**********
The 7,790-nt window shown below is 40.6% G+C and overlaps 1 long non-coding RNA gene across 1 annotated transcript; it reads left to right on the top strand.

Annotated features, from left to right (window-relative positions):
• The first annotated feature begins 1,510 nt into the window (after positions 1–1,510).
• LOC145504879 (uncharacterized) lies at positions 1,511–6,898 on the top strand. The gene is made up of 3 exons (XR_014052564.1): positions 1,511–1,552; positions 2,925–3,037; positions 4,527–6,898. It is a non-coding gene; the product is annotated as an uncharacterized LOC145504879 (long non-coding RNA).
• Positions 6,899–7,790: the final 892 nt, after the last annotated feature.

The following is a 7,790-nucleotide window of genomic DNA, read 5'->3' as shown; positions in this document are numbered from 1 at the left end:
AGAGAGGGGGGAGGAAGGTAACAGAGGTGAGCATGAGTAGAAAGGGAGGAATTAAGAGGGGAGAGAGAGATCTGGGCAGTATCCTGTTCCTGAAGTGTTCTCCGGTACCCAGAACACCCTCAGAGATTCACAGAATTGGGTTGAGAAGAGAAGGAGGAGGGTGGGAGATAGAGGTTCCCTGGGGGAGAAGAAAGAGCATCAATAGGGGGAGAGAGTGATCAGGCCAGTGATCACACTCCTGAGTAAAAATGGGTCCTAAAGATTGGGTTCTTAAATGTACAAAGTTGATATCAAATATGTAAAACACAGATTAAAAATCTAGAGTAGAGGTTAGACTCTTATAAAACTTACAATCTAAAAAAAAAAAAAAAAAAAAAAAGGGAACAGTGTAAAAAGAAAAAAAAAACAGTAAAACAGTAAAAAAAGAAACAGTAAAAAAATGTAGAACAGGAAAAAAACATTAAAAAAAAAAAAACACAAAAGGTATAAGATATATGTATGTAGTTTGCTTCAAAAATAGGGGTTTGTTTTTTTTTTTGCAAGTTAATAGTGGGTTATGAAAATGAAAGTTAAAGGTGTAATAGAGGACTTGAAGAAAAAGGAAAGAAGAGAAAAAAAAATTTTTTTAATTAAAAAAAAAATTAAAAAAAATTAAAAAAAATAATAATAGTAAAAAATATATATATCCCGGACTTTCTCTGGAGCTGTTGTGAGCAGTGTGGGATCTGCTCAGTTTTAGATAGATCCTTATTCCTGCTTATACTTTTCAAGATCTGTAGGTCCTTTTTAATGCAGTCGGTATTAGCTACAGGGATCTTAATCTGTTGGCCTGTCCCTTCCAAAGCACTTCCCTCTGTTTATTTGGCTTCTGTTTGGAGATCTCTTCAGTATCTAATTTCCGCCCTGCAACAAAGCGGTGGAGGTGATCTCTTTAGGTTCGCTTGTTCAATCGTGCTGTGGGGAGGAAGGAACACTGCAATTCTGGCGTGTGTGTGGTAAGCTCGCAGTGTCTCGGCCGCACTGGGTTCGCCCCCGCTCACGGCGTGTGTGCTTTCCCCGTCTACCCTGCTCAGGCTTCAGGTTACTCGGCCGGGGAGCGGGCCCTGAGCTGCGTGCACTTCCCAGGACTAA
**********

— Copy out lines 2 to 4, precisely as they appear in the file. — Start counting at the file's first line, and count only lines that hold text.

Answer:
Annotated features, from left to right (window-relative positions):
• The first annotated feature begins 1,510 nt into the window (after positions 1–1,510).
• LOC145504879 (uncharacterized) lies at positions 1,511–6,898 on the top strand. The gene is made up of 3 exons (XR_014052564.1): positions 1,511–1,552; positions 2,925–3,037; positions 4,527–6,898. It is a non-coding gene; the product is annotated as an uncharacterized LOC145504879 (long non-coding RNA).